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Angel investors play a very essential role in the innovation ecosystem. Many are former successful entrepreneurs, which provided them with the liquidity to invest in other early stage companies. They take on very high levels of risk as they are typically the first equity investors in innovative start-up companies, and invest in advance of institutional venture capitalists. This is referred to as a "seed" round. In general, they invest their own capital and provide strategic counsel to the founding team based on their prior entrepreneurial experience
The term Super Angel refers to two very specific types of angel investors. The more common and traditional term refers to angel investors who are prolific in their investment activities and who have made seed stage investments in a large number of start-up ventures using their own capital. Well known Silicon Valley Super Angels include both the very low profile angel investor Keith Rabois, founder of Slide (acquired by Google), who has played many key roles in the Valley, including COO of Square and who recently joined the top tier firm Khosla Ventures in February 2013, and the high profile Reid Hoffman, founder of LinkedIn, until he joined VC firm Greylock, and Mark Andreesen, founder of Netscape and LoudCloud, until he formed the highly influential institutional venture capital firm Andreesen-Horowitz.
Well known Boston Super Angels include Bill Warner, founder of Avid and Wildfire. Well known New York City Super Angels include David Frankel, Founder of Internet Solutions, until he formed the Founders Collective.
More recently, Super Angel has taken on a second meaning. In this instance, it refers to highly sophisticated and well-connected angel investors who have been uniquely successful as individual angels and who have earned access to superior deal flow. In this case, they begin to either pool capital with trusted colleagues or raise capital from friends and close business associates and then invest from this pool of capital.
This new form of Super Angel is still largely a Silicon Valley phenomenon. While there are a number of these new groups, Ron Conway, along with Peter Theil, are leaders of the most well known and prolific Super Angel groups. Conway’s group, SV Angel, has been especially active. Their portfolio is a true Who’s Who of SV icons such as Google, Paypal and Twitter and emerging giants including Foursquare and Square.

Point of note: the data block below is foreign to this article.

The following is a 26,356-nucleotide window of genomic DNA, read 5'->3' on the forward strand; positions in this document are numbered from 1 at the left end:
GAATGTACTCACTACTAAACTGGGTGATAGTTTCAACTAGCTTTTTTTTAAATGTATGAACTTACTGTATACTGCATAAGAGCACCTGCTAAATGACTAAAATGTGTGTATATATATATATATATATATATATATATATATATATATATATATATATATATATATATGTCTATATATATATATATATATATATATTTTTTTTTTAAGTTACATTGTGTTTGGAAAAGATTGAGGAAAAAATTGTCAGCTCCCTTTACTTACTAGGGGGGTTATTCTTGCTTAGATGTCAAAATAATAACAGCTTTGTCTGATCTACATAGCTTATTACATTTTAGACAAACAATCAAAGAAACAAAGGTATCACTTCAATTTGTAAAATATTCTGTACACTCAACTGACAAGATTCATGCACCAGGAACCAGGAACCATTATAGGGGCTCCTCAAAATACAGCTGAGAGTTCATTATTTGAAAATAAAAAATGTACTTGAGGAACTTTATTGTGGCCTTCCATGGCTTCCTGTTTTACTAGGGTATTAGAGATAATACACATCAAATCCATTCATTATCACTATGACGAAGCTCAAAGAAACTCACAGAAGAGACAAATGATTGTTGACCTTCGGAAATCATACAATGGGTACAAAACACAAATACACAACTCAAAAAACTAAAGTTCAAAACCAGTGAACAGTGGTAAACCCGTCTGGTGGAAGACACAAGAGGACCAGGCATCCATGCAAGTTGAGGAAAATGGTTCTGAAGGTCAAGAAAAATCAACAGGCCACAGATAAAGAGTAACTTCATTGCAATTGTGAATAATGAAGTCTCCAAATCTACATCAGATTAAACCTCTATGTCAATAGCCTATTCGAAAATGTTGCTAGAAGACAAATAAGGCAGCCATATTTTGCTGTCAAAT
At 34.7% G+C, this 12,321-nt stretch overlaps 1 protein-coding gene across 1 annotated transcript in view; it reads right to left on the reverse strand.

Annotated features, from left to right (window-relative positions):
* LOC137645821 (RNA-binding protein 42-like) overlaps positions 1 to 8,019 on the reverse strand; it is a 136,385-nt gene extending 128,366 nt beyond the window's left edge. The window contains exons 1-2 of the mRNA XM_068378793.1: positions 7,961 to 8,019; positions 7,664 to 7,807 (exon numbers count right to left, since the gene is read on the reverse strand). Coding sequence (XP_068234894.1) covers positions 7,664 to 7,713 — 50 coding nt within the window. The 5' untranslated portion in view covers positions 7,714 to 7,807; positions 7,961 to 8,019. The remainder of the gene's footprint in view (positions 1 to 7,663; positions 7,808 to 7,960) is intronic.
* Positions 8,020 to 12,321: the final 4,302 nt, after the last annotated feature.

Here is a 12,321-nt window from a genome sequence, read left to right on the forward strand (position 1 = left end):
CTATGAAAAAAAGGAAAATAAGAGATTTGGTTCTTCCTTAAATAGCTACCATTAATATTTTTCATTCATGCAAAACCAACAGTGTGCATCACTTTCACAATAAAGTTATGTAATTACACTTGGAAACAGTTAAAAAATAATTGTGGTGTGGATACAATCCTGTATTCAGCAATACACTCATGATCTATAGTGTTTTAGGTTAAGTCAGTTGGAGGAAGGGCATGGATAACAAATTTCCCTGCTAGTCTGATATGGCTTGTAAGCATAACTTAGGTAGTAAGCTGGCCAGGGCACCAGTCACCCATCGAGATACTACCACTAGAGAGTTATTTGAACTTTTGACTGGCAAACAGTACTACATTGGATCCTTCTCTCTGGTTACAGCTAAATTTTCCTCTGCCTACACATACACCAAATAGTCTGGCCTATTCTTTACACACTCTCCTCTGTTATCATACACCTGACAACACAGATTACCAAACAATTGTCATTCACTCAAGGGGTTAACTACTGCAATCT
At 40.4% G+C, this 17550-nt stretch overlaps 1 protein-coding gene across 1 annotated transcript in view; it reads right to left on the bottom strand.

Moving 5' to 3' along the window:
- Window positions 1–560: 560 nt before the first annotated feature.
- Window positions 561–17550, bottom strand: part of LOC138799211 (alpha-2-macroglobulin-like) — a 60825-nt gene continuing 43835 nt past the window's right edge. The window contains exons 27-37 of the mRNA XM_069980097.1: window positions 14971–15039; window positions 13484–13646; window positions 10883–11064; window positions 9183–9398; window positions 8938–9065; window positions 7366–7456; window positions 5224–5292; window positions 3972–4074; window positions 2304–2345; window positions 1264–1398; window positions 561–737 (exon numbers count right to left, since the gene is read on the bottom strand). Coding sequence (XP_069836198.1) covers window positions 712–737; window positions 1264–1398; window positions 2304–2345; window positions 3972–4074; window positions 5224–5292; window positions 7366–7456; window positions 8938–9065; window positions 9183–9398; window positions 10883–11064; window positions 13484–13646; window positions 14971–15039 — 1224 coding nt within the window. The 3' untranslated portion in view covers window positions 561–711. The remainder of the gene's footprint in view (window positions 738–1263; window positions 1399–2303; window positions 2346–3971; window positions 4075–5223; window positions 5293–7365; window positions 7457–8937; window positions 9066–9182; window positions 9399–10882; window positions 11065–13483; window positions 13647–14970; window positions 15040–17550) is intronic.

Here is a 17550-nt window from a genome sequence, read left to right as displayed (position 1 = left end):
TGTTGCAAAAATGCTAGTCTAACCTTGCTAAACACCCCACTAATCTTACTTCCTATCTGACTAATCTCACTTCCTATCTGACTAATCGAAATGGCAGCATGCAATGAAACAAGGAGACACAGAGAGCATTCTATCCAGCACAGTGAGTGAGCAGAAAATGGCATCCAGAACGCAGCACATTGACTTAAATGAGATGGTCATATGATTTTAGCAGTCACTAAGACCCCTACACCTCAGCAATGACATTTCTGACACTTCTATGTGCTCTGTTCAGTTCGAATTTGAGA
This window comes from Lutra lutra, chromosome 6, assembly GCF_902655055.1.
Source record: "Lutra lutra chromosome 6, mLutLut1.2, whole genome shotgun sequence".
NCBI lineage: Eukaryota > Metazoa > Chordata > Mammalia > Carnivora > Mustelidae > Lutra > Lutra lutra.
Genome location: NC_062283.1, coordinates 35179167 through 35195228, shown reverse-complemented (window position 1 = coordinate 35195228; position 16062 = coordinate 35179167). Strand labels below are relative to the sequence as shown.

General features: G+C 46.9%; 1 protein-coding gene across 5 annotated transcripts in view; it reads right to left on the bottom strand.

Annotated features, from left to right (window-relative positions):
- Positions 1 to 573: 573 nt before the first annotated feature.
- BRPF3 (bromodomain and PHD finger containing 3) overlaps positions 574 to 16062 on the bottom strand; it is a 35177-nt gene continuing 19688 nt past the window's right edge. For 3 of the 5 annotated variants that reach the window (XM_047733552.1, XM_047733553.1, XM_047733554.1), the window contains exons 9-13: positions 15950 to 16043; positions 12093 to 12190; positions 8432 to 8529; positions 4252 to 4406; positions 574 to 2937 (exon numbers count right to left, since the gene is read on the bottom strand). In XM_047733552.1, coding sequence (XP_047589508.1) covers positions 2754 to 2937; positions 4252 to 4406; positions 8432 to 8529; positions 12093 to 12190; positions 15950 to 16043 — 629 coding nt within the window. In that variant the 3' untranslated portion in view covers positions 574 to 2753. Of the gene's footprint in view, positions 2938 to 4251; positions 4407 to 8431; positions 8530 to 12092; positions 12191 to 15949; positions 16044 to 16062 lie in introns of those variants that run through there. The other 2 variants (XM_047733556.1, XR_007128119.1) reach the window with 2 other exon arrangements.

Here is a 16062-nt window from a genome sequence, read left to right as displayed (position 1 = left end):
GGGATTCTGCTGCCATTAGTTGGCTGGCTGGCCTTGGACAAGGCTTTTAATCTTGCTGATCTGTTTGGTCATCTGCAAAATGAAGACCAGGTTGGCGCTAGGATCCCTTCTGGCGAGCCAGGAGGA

Peter Theil, Founder of Paypal, and his group, the Founders Fund, are equally active and successful. Their investments include icons such as Facebook, SpaceX , Yammer (acquired by Microsoft) and Mint.com (acquired by Intuit) and emerging giants including Spotify.
Other well known Silicon Valley Super Angels include Dave McClure of 500 StartUps, investors in Udemy and SlideShare, and Mike Maples Jr, son of former Microsoft COO Mike Maples Sr. whose group is known as Floodgate and who was an early investor in Twitter and Digg.
One notable Boston/NYC-based Super Angel group, the Founder Collective, includes Caterina Fake, co-founder of both Flickr (acquired by Yahoo) and Hunch, and Chris Dixon, founder of Site Advisor (sold to McAfee) and Co-Founder of Hunch and David Frankel, founder of Internet Solutions.
As angel investors play an increasingly important role in the era of cloud–based services and the cash efficient Lean Start-Up, and as all but the most successful institutional VCs struggle to raise capital, we can expect to see continued growth in this important new form of investor. They will increasingly provide the jet fuel powering the growth of the Innovation Economy.